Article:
Is wheat bad for you? A nutritionist weighs in

Mar 02, 2020
Our health expert discusses whether wheat is bad for you. Source: Getty.

Q: Is wheat bad for you?

Despite its bad rap, wheat has many positive traits. Whole wheat is a great source of fibre and loaded with beneficial vitamins such as B6, iron, zinc, and selenium. However, not all foods with wheat are equally healthy. Highly-processed carbs like white bread or wheat products with added sugar, such as biscuits and cake, can wreak havoc on your health.

Generally, when it comes to wheat, most of the concern comes from the fear of gluten. Most people tolerate gluten just fine, though people who have coeliac disease have to avoid this it at all costs as their body is unable to digest it. There are people who don’t test positive for celiac disease but still react negatively to gluten. Their symptoms range from diarrhoea, stomach pain and tiredness to bloating and depression.

Q: My husband tells me foods that contain lectins like tomatoes and eggplants are bad for you. Is this true?

Lectins are a family of proteins found in many foods, especially legumes and grains. Lately, there has been a lot of talk about lectins causing increased gut permeability and even autoimmune diseases.

Supporters of the paleo diet claim that lectins are harmful, and that people should remove all legumes and grains from their diet. The fact is, certain (raw) lectins are toxic and cause harm when consumed in excess, though through proper preparation most of the lectin content can be eliminated. Soaking and boiling legumes in water eliminates almost all lectin activity.

Tomatoes and eggplants are nightshade vegetables. Nightshades are nutrient-dense foods that provide a number of health benefits through their vitamin, mineral, and fibre content. Nevertheless, there have been claims that suggest nightshades should be avoided. Most of these claims focus on alkaloids, a nitrogen-containing substance found in the leaves and stems of nightshades. They function as a natural insect repellent and are often very bitter.

While research on this is still very limited, a few studies in animals suggest that the alkaloids in nightshades potentially further aggravate the intestinal lining. People with autoimmune diseases such as inflammatory bowel disease (IBD) believe these foods are contributing to their health problems, and thus have eliminated nightshades from their diets.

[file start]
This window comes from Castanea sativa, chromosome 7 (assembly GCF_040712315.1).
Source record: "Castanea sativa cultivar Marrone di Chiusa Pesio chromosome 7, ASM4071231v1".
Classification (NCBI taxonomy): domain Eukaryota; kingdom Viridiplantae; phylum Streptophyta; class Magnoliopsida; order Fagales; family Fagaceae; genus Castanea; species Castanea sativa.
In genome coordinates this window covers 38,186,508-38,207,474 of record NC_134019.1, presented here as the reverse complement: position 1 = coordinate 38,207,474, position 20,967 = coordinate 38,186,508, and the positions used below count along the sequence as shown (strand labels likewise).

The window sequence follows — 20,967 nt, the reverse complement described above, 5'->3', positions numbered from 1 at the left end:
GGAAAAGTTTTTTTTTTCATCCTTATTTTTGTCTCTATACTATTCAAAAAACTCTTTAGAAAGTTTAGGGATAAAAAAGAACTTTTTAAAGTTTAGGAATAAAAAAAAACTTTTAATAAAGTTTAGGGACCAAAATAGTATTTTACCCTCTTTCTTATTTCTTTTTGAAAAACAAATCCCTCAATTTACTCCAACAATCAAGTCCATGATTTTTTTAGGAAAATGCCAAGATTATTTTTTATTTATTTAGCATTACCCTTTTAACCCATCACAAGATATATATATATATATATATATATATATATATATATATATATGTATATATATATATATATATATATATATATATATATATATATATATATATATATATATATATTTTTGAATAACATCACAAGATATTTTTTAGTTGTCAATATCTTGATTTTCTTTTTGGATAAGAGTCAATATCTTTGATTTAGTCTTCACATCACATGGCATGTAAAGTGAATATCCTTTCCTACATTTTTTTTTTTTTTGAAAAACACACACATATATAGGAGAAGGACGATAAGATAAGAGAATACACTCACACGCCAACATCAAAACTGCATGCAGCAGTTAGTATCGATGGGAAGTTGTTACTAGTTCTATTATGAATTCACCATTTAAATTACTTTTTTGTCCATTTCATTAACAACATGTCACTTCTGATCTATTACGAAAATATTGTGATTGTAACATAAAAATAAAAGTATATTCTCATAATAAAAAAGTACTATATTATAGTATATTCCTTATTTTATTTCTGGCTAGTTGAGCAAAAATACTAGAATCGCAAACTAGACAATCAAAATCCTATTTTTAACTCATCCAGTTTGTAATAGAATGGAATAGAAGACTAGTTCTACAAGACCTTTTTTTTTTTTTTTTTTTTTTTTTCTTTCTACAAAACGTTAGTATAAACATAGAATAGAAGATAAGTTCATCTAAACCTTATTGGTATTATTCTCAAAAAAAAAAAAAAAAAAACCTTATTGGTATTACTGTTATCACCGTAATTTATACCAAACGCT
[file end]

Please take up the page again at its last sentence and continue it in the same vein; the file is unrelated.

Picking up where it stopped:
If you have a question for Starts at 60’s health experts, email it to [email protected].

Important information: The information provided on this website is of a general nature and information purposes only. It does not take into account your personal health requirements or existing medical conditions. It is not personalised health advice and must not be relied upon as such. Before making any decisions about your health or changes to medication, diet and exercise routines you should determine whether the information is appropriate in terms of your particular circumstances and seek advice from a medical professional.

Join the community that will get you through the hard times ahead.

Starts at 60 is the community you need when Covid-19 is changing life as we know it. We stick together, help each other, share information and have a whole lot of fun online.

Join for interactive online events, expert advice, timely news, great deals and community conversation.

Do you have a question for our Starts at 60 health experts?

Please sign in to post a comment.
Retrieving conversation…
Stories that matter
Emails delivered daily
Sign up